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I’m taking a course on Shakespeare and we discussed Romeo and Juliet through the lens of the sonnet format. This led me to recall a favorite sonnet, found in Gaudy Night, by Dorothy L. Sayers:

Here, then, at home, by no more storms distrest,

Folding laborious hands we sit, wings furled;

Here in close perfume lies the rose-leaf curled,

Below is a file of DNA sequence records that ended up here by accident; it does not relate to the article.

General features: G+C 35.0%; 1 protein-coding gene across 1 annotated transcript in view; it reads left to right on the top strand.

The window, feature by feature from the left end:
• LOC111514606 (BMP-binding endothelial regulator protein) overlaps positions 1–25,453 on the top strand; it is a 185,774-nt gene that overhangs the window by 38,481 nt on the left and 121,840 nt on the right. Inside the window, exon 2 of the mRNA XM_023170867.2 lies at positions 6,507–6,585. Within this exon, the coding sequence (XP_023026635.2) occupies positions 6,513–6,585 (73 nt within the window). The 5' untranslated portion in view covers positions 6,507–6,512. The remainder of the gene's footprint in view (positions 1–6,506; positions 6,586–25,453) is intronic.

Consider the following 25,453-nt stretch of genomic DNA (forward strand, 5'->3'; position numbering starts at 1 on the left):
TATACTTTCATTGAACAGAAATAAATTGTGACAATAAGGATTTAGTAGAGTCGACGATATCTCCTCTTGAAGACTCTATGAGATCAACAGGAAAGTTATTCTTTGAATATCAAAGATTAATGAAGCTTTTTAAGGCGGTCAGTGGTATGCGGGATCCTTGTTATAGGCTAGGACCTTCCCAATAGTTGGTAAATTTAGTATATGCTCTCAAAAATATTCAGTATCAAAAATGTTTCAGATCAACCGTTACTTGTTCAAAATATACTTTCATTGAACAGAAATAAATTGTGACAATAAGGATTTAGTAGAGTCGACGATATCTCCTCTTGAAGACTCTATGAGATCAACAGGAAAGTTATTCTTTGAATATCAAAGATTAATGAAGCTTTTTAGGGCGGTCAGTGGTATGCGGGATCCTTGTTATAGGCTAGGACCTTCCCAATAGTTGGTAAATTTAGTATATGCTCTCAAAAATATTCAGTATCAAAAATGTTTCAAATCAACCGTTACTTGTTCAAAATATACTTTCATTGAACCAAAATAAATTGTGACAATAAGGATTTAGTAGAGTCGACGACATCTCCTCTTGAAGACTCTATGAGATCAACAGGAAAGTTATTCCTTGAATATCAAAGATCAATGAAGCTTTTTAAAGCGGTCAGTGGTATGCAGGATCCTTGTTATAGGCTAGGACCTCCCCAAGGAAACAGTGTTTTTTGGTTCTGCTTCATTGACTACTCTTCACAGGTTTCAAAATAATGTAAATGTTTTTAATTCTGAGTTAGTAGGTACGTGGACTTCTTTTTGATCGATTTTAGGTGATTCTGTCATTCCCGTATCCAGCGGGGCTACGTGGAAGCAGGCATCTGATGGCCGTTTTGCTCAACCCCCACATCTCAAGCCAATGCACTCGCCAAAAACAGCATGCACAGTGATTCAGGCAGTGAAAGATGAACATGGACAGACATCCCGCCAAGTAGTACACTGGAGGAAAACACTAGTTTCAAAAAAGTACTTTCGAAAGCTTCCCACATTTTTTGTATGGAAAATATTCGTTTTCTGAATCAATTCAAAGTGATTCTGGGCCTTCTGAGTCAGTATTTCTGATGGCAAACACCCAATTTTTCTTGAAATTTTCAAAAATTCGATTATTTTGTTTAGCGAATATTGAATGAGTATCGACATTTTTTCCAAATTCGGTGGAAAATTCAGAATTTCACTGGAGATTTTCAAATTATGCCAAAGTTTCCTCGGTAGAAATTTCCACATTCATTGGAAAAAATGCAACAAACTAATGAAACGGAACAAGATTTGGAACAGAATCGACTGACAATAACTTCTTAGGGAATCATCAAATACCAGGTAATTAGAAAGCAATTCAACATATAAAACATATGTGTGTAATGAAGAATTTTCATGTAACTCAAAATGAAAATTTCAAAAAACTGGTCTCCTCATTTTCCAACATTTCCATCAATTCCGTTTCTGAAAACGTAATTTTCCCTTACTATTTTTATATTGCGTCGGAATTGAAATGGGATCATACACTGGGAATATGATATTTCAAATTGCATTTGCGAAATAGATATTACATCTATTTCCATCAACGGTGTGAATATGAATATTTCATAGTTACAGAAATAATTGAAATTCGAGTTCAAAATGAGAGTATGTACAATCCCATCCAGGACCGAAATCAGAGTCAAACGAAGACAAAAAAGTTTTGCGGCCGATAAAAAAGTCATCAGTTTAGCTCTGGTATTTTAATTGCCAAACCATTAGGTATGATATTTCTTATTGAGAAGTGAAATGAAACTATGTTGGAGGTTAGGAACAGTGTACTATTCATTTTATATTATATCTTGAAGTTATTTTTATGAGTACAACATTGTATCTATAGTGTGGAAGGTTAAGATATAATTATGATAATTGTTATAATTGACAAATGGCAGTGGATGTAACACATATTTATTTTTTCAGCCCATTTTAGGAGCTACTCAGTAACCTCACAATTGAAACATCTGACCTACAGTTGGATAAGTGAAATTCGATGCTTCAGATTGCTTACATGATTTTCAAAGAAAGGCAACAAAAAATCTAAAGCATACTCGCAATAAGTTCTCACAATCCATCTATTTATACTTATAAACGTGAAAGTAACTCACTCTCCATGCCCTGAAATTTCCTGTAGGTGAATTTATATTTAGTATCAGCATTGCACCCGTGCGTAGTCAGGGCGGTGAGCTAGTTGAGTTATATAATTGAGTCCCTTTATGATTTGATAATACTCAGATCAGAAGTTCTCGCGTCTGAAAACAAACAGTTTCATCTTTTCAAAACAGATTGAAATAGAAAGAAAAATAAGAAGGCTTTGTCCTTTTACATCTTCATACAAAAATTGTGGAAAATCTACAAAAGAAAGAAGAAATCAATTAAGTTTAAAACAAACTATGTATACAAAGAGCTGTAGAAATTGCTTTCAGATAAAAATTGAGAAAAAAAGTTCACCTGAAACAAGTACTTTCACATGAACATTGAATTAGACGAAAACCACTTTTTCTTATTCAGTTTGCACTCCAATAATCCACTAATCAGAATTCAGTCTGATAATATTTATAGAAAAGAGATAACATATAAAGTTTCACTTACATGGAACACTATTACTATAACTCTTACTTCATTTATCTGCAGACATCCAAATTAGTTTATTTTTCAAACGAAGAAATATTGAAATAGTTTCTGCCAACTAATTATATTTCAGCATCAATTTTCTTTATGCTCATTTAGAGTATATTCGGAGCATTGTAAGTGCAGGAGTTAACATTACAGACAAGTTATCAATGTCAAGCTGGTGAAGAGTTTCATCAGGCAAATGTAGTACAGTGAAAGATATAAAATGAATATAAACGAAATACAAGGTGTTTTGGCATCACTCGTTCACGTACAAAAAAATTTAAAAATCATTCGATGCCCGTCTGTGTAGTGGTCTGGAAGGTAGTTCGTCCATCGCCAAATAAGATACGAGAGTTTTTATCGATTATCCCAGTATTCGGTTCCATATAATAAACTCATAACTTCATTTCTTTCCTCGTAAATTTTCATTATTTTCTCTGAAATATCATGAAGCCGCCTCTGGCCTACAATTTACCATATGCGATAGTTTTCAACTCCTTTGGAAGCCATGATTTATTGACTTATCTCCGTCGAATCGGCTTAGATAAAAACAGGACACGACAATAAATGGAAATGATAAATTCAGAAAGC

Here the sun stands and knows not east nor west,

Here no tide runs; we have come, last and best,

From the wide zone through dizzying circles hurled,

To that still centre where the spinning world

Sleeps on its axis, to the heart of rest.

 

Lay on thy whips, O Love, that me upright,

Poised on the perilous point, in no lax bed

May sleep, as tension at the verberant core

Of music sleeps; for, if thou spare to smite,

Staggering, we stoop, stooping, fall dumb and dead,

And, dying so, sleep our sweet sleep no more.